I started out this column last May urging reuse of the Standard Knitting Mill, one of Knoxville's many abandoned industrial sites. Now, the former Fulton Bellows site is in the planning stages of redevelopment. The proposed shopping center will include a Publix and an "urban Walmart."
There is not much left of Fulton Bellows now—just piles of gravel and immense slabs of concrete towering over Third Creek. The life has been obliterated from the land. The site is a brownfield; the groundwater underneath is contaminated. Despite the nearby traffic, a hush has fallen over the area. So much violence has been done to this place it makes me numb. Who cares what happens here now? Let them build their Walmart.
The field around the Standard Knitting Mill, though full of trash, does not have that same feeling of being poisoned beyond repair. At Mitchell and Washington, waiting for the train to pass, I see a tiny goldfinch, still dressed in his winter brown, picking seeds out of a stalk of dead grass. A few rusty paint cans roll around against a chain-link fence, and a heap of car tires pokes out of the brush. It's morning, and the place is alive with birds.
The contamination of these old industrial buildings and the land around them sometimes causes redevelopment to be delayed. Committees argue about their fate. Historical treasures or eyesores? Should they be preserved or torn down? For a while, the fields are allowed to lie fallow. This transient period is bittersweet. The wild state may last years, long enough to establish colonies of rabbits, mature trees, and thick blackberry patches. But eventually it will be paved, the building turned into condos, shopping centers, or something. Their existence is temporary, dependent on the degree of difficulty in unraveling a snarl of red tape.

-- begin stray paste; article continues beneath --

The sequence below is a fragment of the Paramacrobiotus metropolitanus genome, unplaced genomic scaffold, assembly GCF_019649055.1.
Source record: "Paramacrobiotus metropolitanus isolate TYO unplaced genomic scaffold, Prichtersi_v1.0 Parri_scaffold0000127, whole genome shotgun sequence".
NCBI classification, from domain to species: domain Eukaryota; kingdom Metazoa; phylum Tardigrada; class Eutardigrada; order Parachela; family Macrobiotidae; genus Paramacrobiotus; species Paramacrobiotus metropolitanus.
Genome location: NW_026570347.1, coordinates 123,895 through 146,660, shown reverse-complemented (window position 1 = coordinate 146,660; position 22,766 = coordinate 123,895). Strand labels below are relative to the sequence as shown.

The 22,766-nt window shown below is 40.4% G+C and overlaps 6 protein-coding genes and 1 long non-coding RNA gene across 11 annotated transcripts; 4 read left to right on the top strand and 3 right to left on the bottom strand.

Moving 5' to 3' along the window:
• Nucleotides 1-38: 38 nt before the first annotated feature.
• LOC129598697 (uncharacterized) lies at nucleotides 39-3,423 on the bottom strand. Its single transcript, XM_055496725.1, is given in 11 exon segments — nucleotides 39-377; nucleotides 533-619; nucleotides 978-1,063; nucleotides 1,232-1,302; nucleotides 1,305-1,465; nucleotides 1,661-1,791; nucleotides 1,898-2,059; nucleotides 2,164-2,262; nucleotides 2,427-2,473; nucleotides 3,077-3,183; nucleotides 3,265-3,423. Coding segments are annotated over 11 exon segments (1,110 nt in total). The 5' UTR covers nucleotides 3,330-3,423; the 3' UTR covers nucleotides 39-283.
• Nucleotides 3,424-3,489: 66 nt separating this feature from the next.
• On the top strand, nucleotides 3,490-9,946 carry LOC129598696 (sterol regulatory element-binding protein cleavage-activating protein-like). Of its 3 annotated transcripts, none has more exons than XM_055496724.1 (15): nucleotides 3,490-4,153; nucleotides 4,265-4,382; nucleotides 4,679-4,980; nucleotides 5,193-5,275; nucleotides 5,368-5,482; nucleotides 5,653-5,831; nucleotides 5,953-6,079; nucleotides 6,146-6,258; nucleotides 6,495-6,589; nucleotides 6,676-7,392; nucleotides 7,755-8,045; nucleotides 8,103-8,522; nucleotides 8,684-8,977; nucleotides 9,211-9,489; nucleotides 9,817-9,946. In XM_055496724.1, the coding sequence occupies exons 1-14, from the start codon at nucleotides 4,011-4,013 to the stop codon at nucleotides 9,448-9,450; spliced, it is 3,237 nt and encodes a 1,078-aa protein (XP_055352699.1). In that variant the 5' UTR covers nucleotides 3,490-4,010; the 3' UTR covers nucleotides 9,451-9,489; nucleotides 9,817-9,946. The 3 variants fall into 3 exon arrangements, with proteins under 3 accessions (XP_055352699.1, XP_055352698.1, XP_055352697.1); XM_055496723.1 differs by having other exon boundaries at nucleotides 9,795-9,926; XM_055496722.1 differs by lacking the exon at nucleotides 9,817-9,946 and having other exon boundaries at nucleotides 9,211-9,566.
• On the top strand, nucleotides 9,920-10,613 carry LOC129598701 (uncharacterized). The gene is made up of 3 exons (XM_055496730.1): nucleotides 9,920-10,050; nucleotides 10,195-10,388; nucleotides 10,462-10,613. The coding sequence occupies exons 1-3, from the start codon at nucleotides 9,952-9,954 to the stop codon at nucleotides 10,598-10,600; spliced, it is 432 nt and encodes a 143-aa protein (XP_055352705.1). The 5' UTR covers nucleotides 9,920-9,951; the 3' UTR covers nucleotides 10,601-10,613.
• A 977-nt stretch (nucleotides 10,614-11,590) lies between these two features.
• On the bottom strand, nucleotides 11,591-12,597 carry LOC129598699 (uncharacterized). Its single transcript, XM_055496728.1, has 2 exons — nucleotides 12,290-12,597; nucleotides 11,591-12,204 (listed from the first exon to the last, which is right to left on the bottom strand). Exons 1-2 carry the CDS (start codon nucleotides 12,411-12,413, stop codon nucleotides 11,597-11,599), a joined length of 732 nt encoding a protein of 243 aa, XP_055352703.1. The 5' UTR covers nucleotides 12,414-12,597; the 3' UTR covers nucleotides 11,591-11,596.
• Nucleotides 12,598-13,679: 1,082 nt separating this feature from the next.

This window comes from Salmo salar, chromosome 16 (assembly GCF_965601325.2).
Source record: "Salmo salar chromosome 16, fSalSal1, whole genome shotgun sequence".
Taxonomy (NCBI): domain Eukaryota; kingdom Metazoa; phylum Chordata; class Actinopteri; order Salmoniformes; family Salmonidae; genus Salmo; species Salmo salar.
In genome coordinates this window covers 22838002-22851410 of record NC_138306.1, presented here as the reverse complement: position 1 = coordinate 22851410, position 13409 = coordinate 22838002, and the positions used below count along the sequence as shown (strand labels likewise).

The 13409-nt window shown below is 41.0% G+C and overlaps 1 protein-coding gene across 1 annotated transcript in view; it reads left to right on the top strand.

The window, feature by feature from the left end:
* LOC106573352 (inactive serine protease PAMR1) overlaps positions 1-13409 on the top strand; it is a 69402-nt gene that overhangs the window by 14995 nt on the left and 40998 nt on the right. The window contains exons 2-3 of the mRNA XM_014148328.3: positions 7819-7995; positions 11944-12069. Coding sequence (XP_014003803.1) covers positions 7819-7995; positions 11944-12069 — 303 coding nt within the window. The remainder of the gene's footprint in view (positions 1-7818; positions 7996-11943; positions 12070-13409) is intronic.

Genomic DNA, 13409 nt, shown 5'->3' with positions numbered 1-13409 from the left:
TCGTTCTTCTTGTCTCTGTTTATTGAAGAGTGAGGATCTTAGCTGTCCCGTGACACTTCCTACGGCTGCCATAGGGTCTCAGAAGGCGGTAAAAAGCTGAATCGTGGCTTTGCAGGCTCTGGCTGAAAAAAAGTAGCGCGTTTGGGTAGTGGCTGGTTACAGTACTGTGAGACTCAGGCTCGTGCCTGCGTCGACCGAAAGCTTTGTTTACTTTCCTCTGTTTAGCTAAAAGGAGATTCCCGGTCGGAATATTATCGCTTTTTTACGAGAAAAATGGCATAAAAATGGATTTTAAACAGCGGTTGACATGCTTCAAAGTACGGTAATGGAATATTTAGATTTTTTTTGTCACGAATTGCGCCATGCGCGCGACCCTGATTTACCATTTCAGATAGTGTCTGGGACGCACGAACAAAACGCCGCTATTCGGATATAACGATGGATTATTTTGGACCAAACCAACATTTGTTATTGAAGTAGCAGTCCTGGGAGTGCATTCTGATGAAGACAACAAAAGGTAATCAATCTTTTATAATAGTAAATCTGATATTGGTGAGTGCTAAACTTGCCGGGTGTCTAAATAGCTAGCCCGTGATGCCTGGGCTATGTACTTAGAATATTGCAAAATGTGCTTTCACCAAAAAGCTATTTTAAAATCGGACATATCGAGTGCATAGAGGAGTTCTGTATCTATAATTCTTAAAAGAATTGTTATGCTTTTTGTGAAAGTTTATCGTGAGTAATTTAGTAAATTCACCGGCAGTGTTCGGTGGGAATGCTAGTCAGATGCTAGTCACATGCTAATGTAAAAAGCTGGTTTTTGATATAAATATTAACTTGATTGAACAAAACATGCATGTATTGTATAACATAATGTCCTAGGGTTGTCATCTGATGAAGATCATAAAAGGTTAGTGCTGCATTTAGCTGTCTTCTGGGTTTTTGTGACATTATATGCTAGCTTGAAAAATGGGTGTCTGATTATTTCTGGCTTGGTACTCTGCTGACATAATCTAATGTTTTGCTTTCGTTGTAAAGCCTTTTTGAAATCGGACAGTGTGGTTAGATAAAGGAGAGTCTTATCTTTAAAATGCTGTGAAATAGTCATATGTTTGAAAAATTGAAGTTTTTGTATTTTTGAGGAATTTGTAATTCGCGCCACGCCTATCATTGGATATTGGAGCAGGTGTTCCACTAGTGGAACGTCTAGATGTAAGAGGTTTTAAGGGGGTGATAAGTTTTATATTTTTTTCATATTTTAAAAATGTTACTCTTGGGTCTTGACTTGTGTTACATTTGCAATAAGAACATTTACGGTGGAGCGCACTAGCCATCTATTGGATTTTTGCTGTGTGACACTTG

Over the past year, I've grown to love the brownfield surrounding the Mill with all my heart. The tangle of brambles, the meadows of wildflowers, the forgotten fruit trees (pear and fig) are secrets kept by the birds. The quiet old foot-bridge, the hidden graffiti art, and beautiful First Creek with its islands of driftwood and debris—how could those things survive redevelopment? It's dangerous to fall in love with land that is not yours, but I've been doing it my whole life.
It was the view of the McClung warehouses from the interstate that made me fall in love with Knoxville. This was before the fire. The old, empty-eyed buildings draped in vines added a sense of mystery and grace to Knoxville's skyline. In the McClung warehouses I saw a city where things are allowed to slip through the cracks, a city where I could belong.
From the interstate, the McClung warehouses do not project a "business casual" kind of city. But, even from the interstate, one can see that the McClung buildings were made of good-quality, old materials. The layers of paint and the mellowed brick could not suddenly be reproduced, but took many years to become this lovely thing. Small details, subtle ornaments—the slightly arched windows, for example, lend an enchantment not often found in newly constructed buildings. These are the qualities that I hope can be preserved when some developers with money get their hands on them. This summer I inquired about a half-acre of unused land near the Standard Knitting Mill. It seemed to be for sale, and I wished I could afford it. "Will build to suit" read a sign with a hand-lettered phone number, and that made me nervous. Build to suit whom?
These overgrown industrial sites feel comfortable to me. They are unpretentious places; they invite relaxation by their very shabbiness and ordinariness. The plants are just growing, not pruned or forced into containers. The birds are eating the seeds of the unmown grasses, making nests in the cedar and wild plum. An old chunk of concrete makes a good place to sit, eat a sandwich, and watch for rabbits. This meadow wasn't fashioned—it happened by accident—but something valuable came from this period when things slipped between the cracks. I don't have any hope developers will allow it to stay this way when they do fix the roof and make the mill inhabitable for people again.